A quick time-out from my Kuril expedition tales, this post is from Malaysia from where I’ve just returned. We were in the country’s new planned city of Putrajaya, which is already the seat of the government after it was transferred there from the overcrowded Kuala Lumpur. Other important state functions are slowly but surely moving over to the new city too.
So what can I say? Two things spring to mind: this place is both very interesting and rather unique. It was founded only in 1995 on a green-field site between Kuala Lumpur and Kuala Lumpur International Airport. The Prime Minister’s office is already here; however, the Parliament, King’s residence and some ministries are still back in Kuala Lumpur.
Straight away this unusual state of politico-geographical affairs got me thinking: I wonder how many projects like it there have been in the world. To decide to build a new capital up from nothing and move all (or most of the) important state institutions there. I had a ponder… I can think of St. Petersburg; Washington, D.C.; Canberra; and Brasilia. Astana doesn’t count – it wasn’t built on a green-field site – it was built upon Akmola, Akmolinsk and Tselinograd. Are there any other examples? Can any of you, dear readers, add any?
Perhaps it goes without saying that the city is swish, fancy, shiny and new. But then – it should be: there’s been no time for anything to possibly become run-down!
Alas – there was zero time for tourism. Well, apart from some micro-tourism: after the official meetings and events we managed a quick boat ride on the city’s artificial lake. Which was just as well after a month sailing around the Kurils – I was beginning to miss water travel already ).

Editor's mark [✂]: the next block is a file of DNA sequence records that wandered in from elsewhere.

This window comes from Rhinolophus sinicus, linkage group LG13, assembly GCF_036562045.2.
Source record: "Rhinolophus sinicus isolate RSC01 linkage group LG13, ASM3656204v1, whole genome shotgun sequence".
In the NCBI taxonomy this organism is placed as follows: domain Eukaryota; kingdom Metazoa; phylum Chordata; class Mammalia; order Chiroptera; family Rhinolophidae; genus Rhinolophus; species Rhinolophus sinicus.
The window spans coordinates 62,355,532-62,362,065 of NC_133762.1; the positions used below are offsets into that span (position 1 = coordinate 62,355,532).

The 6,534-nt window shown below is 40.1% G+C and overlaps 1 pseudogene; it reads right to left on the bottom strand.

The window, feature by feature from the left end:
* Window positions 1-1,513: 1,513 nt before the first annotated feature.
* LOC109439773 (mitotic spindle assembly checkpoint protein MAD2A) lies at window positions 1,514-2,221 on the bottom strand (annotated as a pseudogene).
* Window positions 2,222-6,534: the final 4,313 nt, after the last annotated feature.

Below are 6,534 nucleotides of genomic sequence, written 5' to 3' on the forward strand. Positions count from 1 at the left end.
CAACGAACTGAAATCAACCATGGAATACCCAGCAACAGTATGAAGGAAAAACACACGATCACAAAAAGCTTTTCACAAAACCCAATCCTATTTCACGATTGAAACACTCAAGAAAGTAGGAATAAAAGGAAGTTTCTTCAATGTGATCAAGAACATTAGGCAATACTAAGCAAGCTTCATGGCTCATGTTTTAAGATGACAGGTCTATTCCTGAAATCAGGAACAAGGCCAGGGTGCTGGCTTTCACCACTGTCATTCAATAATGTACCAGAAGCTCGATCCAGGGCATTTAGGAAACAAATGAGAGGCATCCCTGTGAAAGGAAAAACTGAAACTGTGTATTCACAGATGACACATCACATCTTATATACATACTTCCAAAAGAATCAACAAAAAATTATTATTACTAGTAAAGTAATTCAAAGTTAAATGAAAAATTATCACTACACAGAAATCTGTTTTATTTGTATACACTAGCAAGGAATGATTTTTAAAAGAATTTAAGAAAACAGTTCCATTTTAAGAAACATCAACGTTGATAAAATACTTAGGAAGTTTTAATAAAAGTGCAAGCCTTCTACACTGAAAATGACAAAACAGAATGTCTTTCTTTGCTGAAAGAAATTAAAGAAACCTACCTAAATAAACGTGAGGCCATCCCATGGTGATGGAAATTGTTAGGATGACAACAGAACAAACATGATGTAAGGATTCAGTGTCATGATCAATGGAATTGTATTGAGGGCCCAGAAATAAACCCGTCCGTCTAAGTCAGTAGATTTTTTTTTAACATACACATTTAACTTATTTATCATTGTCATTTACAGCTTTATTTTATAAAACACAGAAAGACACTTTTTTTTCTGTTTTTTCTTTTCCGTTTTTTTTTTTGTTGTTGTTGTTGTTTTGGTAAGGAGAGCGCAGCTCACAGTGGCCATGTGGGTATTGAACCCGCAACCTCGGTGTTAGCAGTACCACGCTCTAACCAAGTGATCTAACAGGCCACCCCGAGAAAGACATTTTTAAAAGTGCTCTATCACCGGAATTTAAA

In places construction is still ongoing:
The ‘bridge to nowhere’; soon they’ll lay a monorail track across it.
The marina looks to be completed and ready to start accepting guests, but since the city is new – no yachts so far ).
We could be in Paris! ->
…Particularly – in La Défense )
So, anyway – why were we here?
Well, those who keep track of updates regarding our Transparency Centers will know that we said we’d open a full three of them by 2020. The two in Europe – in Zurich and Madrid – have been open and taking visitors for a while already. While the third – the first in Asia – we announced this week to be opened in Malaysia by the end of 2019. It will be working closely with the CyberSecurity Malaysia agency, which, it turns out, was also founded in 1997! Like us, it was established 22 years ago as a national cyber-incident response center (MyCERT).
The center will be located in Cyberjaya, the country’s tech-and-innovation hub. Wikipedia tells me that jaya is Sanskrit for success or victory – which suits us just fine, for we intend to succeed and be victorious over cyber-evil across the whole of Asia and beyond ).
And here are just a few pics taken from my hotel room – really rather picturesque!
All the photos from Malaysia are here.